Never a Dull Moment

Karl Palma won’t cook with a dull blade or a dull mind.

Karl Palma
25 July 2023
Karl Palma prepares takoyaki, a Japanese snack, at the Japan Festival occurring every year in Manhattan’s Upper West Side.
Karl Palma prepares takoyaki, a Japanese snack, at the Japan Festival occurring every year in Manhattan’s Upper West Side. Photo courtesy of the author.

As a chef, I begin food preparation as soon as I wake up in the morning. On the way to the kitchen, I count my steps. Down the lobby, straight ahead—left, right, left, right. My feet glide across the floor and into the kitchen. I turn on the lights and some music. I make coffee, fire up the stoves, and boil a pot of water for dashi (soup stock). Then, I take out my knives and whetstones.

The sharpening stones I have in my possession are vital to me. About two-thirds of them were passed down to me from a temple caretaker. Rev. Earl Ikeda, a retired Buddhist priest from New York Buddhist Church, also gave me two special stones from Kyoto—both medium to fine grit—that I treasure. These stones are over fifty years old. I sometimes pause and remind myself of the long history of food being prepared from them, and how lucky I am that they’ve ended up in my hands.

Gratitude—how can I express it?

By doing my best today.

I get my sharpening station ready over the sink and start with my coarsest stone. Hozan Yamamoto’s album Ginkai plays in the background. The music is a blend of shakuhachi (Japanese flute) mixed with modern jazz—my favorite. I set a timer for twenty minutes and splash some water on the stone.

I want my staff to be happy. I want my customers to be happy. So, I cultivate happiness in myself.

I work slowly and methodically. Starting from the tip of the knife, I sharpen the blade back and forth, back and forth, counting in four groups of four at the push of the knife: one, two, three, four…two, two, three, four…three, two, three, four…four, two, three, four…. After this cycle ends, I move my fingers about half an inch down and start over. Staying on course, I repeat the process.

I listen carefully to the scraping of the knife against the stone. These sounds tell me if I need to give more attention to a certain area. I work my way down to the heel of the knife with intention. Somehow my vision always begins to tunnel, and I focus only on the knife, the stone, and my fingers making contact. I have to be careful not to cut myself.

Karla Palma holding his chef knife
For Karl Palma, sharpening his knives is a meditative practice. This is his custom-made blade from a master knife maker from Kumamoto, Japan.

This is a mindfulness practice, a meditation. I stay focused on what I’m doing in the moment. Letting go of any thoughts that come to my mind, I breathe deeply and slowly, but I do not make an audible sound or a sigh, as that would distract my senses. I repeat and repeat and repeat, only stopping to check the edge.

Once I feel the knife has been sharpened evenly with the first stone, I switch to a finer-grit stone and repeat the process. As I continue sharpening, fewer thoughts come into my mind, and things become more automatic. I can hear my music now. I’m immersed in the routine, watching the knife’s transformation from a simple inanimate object, into a tool connecting my heart and mind to my food. The knife and I sharpen together.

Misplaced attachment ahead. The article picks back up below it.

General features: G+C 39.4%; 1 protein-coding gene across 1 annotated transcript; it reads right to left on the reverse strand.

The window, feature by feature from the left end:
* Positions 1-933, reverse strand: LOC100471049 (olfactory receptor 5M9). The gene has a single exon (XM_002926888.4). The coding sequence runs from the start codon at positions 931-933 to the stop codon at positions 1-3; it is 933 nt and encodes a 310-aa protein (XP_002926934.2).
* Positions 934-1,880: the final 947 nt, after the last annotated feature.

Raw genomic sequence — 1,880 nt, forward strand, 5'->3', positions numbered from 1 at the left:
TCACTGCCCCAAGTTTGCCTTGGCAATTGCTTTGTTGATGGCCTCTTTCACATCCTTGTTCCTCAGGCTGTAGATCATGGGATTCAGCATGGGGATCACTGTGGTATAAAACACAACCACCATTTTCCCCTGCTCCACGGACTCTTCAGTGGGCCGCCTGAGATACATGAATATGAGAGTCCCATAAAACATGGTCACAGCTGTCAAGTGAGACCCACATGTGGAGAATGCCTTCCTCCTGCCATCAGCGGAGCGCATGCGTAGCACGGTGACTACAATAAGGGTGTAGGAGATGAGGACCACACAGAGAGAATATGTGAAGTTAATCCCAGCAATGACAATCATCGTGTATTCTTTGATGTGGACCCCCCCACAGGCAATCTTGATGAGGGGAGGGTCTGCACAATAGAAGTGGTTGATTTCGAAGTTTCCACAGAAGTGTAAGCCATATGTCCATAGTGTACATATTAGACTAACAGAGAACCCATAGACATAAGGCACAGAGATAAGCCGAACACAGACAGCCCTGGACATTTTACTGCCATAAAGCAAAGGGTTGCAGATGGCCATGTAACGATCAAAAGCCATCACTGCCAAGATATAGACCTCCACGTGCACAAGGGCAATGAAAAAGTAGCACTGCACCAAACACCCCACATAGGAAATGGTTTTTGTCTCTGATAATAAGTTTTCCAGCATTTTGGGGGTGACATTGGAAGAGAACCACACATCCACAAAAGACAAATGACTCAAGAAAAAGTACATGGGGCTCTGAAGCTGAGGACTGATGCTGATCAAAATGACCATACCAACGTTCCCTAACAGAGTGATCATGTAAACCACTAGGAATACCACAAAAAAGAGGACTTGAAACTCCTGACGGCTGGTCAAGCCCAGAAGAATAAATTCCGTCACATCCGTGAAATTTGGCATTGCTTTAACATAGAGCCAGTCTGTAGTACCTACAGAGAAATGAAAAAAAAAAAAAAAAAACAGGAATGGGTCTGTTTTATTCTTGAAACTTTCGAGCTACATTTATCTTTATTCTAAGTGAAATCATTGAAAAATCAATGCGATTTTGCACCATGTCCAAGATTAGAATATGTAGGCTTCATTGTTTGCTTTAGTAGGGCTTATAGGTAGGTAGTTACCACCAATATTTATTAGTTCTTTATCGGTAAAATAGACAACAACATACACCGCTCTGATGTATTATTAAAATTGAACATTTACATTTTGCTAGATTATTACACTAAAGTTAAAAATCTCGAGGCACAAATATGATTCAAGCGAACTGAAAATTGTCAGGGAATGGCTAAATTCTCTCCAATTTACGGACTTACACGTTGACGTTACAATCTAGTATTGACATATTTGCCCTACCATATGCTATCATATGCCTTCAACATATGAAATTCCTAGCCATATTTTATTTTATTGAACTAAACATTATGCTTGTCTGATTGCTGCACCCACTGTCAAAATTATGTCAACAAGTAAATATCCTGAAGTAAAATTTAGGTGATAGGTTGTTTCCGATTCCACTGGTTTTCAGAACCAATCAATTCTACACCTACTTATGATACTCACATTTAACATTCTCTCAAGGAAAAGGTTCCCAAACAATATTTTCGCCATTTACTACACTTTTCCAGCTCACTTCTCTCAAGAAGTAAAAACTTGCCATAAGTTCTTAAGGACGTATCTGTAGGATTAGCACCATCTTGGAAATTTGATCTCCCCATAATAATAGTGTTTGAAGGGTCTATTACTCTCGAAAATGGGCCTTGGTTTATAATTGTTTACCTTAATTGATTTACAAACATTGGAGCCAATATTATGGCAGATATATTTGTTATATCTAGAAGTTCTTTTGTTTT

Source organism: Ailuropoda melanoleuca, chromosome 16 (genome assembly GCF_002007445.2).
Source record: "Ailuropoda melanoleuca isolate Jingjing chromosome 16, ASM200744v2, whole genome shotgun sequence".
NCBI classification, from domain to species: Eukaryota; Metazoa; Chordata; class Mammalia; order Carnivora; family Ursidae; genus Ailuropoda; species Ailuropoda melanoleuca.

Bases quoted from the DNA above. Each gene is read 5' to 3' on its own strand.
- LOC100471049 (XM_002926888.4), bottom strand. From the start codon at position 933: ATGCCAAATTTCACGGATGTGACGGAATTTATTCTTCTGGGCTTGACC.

The alarm goes off on my phone. I’m ready to work.

I specialize in takoyaki, a ball-shaped Japanese snack. When I started my business in 2015, I was stressed about the responsibilities of being a “professional chef.” I’d long dreamed of becoming a chef of Japanese cuisine, but I had a lot to learn as I’m not Japanese. I’m Filipino. So, I would find sushi articles and books in Japanese and translate them into English. I also had the honor of living at the New York Buddhist Church with Rev. Ikeda, who knew a lot about shojin ryori (Japanese monastic cooking). When he had advice about cooking, I did my best to listen.

Back then, I had a cheap knife that always lost its edge. I would have to resharpen it constantly. I felt disconnected from ingredients and discouraged; my mind would be flooded with negative thoughts about my work. Ikeda Sensei told me that once I had the money, I should go and buy a new knife. So, I made a pilgrimage to Japan and, with the help of some friends, purchased a knife directly from a bladesmith in the small town of Kumamoto City. The art of making knives goes back centuries in Japan.

When I came back to the United States, I felt renewed and inspired to work. My cooking began to transform. Sure, I was putting in long hours slicing, but with a sharp and nimble knife, I was able to move efficiently and joyfully. My mood was better. I often thought of my mother’s calm demeanor when she cooked and how her food made me happy.

I want my staff to be happy. I want my customers to be happy. So, I cultivate happiness in myself. Sometimes, when I’m a little down, I go to the kitchen and sharpen my knife, and it brings me back to the middle path. Then at the end of my shift, I resharpen my knife, polish it, and clean it.

A good knife has enabled me to develop concentration and show respect for the ingredients. Reflecting on causes and conditions, I see that life never has a dull moment.

Karl Palma

Karl Palma

Karl Palma is the resident caretaker of New York Buddhist church since 2011. He also runs his own Takoyaki business called KARLSBALLS Takoyaki since 2015.